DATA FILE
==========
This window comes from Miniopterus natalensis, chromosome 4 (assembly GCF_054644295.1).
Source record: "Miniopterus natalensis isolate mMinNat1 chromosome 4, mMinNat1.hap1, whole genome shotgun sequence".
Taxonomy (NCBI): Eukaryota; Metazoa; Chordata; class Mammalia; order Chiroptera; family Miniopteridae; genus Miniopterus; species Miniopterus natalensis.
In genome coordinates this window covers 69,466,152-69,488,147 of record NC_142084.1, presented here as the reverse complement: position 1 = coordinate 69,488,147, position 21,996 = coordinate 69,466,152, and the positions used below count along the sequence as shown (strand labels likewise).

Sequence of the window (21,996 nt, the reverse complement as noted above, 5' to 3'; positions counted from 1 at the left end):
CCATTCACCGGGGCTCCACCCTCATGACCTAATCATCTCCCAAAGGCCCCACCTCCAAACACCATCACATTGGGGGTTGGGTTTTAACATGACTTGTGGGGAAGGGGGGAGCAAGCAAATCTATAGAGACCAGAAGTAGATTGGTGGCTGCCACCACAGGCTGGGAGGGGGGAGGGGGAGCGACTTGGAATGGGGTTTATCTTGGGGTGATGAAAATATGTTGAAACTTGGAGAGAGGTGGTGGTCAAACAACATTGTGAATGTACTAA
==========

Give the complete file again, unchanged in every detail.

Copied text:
This window comes from Miniopterus natalensis, chromosome 4 (assembly GCF_054644295.1).
Source record: "Miniopterus natalensis isolate mMinNat1 chromosome 4, mMinNat1.hap1, whole genome shotgun sequence".
Taxonomy (NCBI): Eukaryota; Metazoa; Chordata; class Mammalia; order Chiroptera; family Miniopteridae; genus Miniopterus; species Miniopterus natalensis.
In genome coordinates this window covers 69,466,152-69,488,147 of record NC_142084.1, presented here as the reverse complement: position 1 = coordinate 69,488,147, position 21,996 = coordinate 69,466,152, and the positions used below count along the sequence as shown (strand labels likewise).

Sequence of the window (21,996 nt, the reverse complement as noted above, 5' to 3'; positions counted from 1 at the left end):
CCATTCACCGGGGCTCCACCCTCATGACCTAATCATCTCCCAAAGGCCCCACCTCCAAACACCATCACATTGGGGGTTGGGTTTTAACATGACTTGTGGGGAAGGGGGGAGCAAGCAAATCTATAGAGACCAGAAGTAGATTGGTGGCTGCCACCACAGGCTGGGAGGGGGGAGGGGGAGCGACTTGGAATGGGGTTTATCTTGGGGTGATGAAAATATGTTGAAACTTGGAGAGAGGTGGTGGTCAAACAACATTGTGAATGTACTAA